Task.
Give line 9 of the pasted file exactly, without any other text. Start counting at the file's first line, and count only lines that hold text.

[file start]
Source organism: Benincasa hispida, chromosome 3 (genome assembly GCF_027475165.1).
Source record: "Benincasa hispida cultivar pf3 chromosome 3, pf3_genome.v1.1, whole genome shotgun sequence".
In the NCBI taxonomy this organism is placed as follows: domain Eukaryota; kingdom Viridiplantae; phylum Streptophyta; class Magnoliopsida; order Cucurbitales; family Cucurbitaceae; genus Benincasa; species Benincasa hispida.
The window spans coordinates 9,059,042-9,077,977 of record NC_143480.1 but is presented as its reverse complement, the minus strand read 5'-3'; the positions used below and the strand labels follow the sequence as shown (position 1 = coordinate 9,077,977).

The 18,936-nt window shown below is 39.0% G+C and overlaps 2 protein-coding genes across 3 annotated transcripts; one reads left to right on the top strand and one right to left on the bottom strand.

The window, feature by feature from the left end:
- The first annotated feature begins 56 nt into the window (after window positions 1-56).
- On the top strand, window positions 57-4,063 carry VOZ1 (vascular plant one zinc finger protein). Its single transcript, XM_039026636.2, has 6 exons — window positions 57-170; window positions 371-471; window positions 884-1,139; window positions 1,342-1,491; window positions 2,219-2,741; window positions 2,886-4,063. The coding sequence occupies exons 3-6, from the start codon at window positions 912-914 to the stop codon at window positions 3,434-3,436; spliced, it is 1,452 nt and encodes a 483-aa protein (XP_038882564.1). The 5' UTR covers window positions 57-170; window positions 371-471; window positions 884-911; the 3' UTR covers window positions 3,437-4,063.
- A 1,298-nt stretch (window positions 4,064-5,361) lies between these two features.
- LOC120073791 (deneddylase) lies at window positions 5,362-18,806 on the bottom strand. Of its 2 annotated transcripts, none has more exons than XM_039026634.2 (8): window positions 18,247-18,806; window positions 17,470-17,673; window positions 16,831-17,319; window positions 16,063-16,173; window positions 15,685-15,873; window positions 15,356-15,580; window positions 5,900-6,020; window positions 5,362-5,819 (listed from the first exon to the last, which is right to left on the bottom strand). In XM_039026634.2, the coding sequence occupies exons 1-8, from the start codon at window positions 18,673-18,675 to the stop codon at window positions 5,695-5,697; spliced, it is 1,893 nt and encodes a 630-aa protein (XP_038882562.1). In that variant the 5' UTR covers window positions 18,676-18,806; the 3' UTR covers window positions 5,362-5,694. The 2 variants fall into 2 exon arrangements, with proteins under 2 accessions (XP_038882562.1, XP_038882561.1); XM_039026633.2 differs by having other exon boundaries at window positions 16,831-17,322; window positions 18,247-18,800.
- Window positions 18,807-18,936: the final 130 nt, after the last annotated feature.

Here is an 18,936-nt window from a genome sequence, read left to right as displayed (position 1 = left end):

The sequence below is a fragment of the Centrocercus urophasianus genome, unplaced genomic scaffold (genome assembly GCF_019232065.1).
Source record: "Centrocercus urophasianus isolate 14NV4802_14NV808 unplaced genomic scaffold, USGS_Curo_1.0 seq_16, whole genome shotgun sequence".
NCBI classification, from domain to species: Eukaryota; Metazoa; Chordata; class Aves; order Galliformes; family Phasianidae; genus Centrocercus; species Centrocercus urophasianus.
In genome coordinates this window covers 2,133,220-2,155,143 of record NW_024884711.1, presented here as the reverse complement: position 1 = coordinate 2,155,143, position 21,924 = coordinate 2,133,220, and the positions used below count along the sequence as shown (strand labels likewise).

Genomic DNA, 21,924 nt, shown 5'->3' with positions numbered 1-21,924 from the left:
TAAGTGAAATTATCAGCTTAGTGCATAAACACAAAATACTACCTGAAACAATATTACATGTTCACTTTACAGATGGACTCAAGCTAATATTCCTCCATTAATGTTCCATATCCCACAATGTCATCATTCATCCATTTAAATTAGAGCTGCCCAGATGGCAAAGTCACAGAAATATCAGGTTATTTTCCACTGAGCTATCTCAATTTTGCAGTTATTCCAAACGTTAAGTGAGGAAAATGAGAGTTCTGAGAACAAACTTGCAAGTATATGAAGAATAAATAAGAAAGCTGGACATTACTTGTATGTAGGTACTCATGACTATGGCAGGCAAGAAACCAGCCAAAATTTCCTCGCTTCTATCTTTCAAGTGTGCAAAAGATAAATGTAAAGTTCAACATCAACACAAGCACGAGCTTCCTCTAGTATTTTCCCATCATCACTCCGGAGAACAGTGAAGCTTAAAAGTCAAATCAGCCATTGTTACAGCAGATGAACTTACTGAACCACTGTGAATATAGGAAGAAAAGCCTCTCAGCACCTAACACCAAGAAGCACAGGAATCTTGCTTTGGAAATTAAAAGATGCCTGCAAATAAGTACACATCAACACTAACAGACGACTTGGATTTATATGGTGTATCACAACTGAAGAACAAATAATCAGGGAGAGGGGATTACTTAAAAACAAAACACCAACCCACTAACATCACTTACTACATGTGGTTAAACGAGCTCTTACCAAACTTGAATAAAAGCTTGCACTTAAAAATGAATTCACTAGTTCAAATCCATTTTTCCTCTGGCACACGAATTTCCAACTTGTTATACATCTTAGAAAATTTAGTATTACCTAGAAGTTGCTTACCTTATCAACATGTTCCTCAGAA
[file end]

- A 1,298-nt stretch (window positions 4,064-5,361) lies between these two features.